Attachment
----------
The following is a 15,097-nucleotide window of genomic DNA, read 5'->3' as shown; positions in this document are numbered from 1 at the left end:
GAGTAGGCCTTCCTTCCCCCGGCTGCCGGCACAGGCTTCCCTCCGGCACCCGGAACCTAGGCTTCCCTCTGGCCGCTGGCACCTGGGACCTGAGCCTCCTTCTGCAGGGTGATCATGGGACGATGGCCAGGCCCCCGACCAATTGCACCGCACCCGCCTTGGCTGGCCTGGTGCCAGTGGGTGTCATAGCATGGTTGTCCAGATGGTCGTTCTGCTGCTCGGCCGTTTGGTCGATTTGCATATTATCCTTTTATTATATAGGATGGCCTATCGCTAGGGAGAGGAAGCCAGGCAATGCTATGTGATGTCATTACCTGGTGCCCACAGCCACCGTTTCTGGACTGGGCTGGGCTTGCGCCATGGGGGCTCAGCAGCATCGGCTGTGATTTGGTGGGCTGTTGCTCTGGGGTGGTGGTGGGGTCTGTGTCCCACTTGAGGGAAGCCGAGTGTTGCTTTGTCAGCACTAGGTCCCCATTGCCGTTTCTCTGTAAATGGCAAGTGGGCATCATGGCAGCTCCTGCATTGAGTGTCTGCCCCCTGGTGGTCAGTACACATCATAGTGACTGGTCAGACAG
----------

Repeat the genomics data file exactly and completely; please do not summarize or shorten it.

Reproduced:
The following is a 15,097-nucleotide window of genomic DNA, read 5'->3' as shown; positions in this document are numbered from 1 at the left end:
GAGTAGGCCTTCCTTCCCCCGGCTGCCGGCACAGGCTTCCCTCCGGCACCCGGAACCTAGGCTTCCCTCTGGCCGCTGGCACCTGGGACCTGAGCCTCCTTCTGCAGGGTGATCATGGGACGATGGCCAGGCCCCCGACCAATTGCACCGCACCCGCCTTGGCTGGCCTGGTGCCAGTGGGTGTCATAGCATGGTTGTCCAGATGGTCGTTCTGCTGCTCGGCCGTTTGGTCGATTTGCATATTATCCTTTTATTATATAGGATGGCCTATCGCTAGGGAGAGGAAGCCAGGCAATGCTATGTGATGTCATTACCTGGTGCCCACAGCCACCGTTTCTGGACTGGGCTGGGCTTGCGCCATGGGGGCTCAGCAGCATCGGCTGTGATTTGGTGGGCTGTTGCTCTGGGGTGGTGGTGGGGTCTGTGTCCCACTTGAGGGAAGCCGAGTGTTGCTTTGTCAGCACTAGGTCCCCATTGCCGTTTCTCTGTAAATGGCAAGTGGGCATCATGGCAGCTCCTGCATTGAGTGTCTGCCCCCTGGTGGTCAGTACACATCATAGTGACTGGTCAGACAG